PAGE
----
Often it seems to be assumed or implied that DevOps is simply the Agile method expanded beyond programming to things like Operations and Configuration as Code, and so forth. So, this has left me wondering: Can a classic Waterfall method incorporate CI/CD and Configuration as Code and still be considered truly a Waterfall software development method?
I don't see why not.
Sequential SDLC models, like waterfall, are about the organization of steps. The requirements are "finalized" before extensive design begins. The design is "finalized" before the implementation begins. System testing happens after the requirements are satisfied. Some waterfall-like models, such as the sashimi model with some overlap between these phases or waterfall-with-subprojects, are multiple waterfalls after the overall system requirements and architecture have been completed.
There's nothing in the organization of these steps that would prevent continuous integration or configuration of code. Continuous deployment to a development environment is also possible, but continuous delivery or continuous deployment to production may or may not be possible, depending on the usability of interim builds before the requirements are complete. These practices can still be used once system implementation begins. CI and automated tests can help developers find issues during development before system integration and system testing activities begin. Configuration as Code can help with the configuration management of the system, allowing it to be versioned alongside the software system and rolled out to different test and production environments when it's time.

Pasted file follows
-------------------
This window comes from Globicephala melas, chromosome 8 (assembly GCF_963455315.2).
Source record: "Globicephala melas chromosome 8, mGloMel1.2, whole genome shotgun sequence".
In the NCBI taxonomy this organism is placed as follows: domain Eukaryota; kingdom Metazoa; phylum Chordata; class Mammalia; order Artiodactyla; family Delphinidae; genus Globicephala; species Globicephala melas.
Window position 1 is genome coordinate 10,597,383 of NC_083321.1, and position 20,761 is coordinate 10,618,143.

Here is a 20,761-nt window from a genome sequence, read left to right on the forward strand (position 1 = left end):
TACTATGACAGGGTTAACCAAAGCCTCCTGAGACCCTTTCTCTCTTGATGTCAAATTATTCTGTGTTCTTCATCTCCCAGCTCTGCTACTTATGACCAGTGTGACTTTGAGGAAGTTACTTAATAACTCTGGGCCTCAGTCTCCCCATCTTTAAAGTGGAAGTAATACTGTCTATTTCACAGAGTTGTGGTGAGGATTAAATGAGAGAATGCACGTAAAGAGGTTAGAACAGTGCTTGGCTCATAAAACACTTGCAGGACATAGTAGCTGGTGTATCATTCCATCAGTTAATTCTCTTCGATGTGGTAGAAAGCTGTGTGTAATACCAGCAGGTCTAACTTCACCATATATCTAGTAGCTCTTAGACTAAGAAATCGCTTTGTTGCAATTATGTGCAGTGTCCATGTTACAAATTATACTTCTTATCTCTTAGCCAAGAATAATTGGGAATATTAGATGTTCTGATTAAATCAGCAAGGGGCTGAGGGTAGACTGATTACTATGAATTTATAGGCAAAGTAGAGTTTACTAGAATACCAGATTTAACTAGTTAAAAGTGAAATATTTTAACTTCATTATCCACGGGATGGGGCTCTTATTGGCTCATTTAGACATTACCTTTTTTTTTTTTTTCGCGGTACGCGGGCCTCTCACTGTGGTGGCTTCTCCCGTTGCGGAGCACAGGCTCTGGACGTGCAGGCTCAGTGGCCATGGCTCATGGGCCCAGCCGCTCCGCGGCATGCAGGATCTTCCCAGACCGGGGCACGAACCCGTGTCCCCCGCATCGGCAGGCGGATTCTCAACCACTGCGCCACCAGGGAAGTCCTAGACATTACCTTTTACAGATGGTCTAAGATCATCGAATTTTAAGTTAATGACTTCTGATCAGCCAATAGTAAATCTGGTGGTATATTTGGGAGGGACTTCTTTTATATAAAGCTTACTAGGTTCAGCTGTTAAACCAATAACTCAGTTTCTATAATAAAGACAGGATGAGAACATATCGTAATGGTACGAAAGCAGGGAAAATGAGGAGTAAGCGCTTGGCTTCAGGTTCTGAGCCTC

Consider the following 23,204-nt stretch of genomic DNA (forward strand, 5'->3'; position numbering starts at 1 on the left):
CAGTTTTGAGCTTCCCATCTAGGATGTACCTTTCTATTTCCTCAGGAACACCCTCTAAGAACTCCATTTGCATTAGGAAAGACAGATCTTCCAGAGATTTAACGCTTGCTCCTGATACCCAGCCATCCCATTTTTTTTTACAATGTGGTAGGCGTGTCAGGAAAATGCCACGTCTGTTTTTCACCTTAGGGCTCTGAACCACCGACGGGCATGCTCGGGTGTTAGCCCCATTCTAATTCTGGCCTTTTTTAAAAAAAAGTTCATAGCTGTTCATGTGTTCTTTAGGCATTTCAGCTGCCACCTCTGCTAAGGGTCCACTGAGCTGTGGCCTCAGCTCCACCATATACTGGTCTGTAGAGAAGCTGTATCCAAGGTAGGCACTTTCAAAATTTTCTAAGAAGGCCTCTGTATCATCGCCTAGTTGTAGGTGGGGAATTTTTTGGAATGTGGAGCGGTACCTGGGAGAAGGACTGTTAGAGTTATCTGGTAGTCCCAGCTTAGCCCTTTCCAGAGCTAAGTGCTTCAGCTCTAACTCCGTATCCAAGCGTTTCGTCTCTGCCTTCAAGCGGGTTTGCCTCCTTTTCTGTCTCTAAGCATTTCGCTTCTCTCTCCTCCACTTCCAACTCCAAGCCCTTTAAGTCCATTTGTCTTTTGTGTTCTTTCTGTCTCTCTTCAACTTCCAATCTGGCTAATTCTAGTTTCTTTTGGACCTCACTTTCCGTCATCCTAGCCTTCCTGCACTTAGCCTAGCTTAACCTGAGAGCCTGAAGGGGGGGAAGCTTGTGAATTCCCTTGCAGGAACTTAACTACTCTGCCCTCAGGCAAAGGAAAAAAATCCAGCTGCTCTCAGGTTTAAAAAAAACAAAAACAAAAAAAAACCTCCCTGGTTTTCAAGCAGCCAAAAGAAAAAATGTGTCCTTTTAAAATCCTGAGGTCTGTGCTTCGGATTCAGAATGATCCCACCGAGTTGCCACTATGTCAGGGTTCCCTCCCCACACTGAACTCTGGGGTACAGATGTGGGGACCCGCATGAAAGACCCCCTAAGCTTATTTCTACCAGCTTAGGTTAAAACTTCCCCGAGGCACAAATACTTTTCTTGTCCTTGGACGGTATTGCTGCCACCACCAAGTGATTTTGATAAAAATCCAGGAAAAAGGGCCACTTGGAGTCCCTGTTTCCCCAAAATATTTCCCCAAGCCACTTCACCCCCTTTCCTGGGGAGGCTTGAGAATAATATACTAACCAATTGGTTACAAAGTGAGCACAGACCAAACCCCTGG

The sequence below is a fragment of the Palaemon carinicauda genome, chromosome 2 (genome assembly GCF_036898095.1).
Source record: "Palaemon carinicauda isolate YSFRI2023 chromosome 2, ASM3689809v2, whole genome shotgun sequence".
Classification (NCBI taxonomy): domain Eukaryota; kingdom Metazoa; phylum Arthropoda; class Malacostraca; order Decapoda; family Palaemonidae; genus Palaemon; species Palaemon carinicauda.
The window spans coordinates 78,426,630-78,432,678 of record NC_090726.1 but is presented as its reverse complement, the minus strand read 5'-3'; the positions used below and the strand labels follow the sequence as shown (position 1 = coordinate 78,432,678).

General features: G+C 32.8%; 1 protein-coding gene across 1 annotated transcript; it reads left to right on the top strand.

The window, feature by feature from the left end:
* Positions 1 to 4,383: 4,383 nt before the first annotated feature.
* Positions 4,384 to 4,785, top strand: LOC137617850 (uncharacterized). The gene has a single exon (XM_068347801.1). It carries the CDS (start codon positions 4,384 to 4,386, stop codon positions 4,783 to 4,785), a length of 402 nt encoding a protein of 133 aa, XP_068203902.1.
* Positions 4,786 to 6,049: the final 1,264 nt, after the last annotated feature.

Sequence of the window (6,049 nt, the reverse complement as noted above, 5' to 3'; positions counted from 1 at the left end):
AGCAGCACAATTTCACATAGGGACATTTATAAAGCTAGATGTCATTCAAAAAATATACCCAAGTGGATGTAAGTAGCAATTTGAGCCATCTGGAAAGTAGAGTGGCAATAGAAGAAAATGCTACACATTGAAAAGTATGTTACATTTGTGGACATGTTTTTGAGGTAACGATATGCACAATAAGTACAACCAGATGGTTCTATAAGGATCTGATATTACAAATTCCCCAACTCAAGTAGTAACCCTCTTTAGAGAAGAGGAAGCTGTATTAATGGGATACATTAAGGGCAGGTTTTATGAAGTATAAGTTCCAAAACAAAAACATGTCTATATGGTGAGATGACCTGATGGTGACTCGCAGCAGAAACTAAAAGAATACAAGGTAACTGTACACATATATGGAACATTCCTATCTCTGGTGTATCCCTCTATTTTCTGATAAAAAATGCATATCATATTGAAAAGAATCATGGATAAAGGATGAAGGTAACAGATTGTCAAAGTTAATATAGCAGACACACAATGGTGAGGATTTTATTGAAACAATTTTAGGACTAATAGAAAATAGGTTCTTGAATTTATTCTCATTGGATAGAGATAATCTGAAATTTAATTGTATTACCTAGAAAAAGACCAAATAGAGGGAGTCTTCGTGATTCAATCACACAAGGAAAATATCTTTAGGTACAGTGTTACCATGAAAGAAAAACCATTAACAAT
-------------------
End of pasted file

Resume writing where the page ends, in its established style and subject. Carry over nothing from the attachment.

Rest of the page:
The key difference between highly sequential models and iterative and incremental models is responding to feedback, not the practices that can be used. Some practices may not make as much sense to use, especially if they are about getting and responding to feedback. If you have "finalized" requirements and "finalized" designs before you can start getting feedback on the system, stakeholder feedback will likely change those requirements and/or designs. Because of the scope of the work of requirements and design and the impact on the built system, late changes are expensive.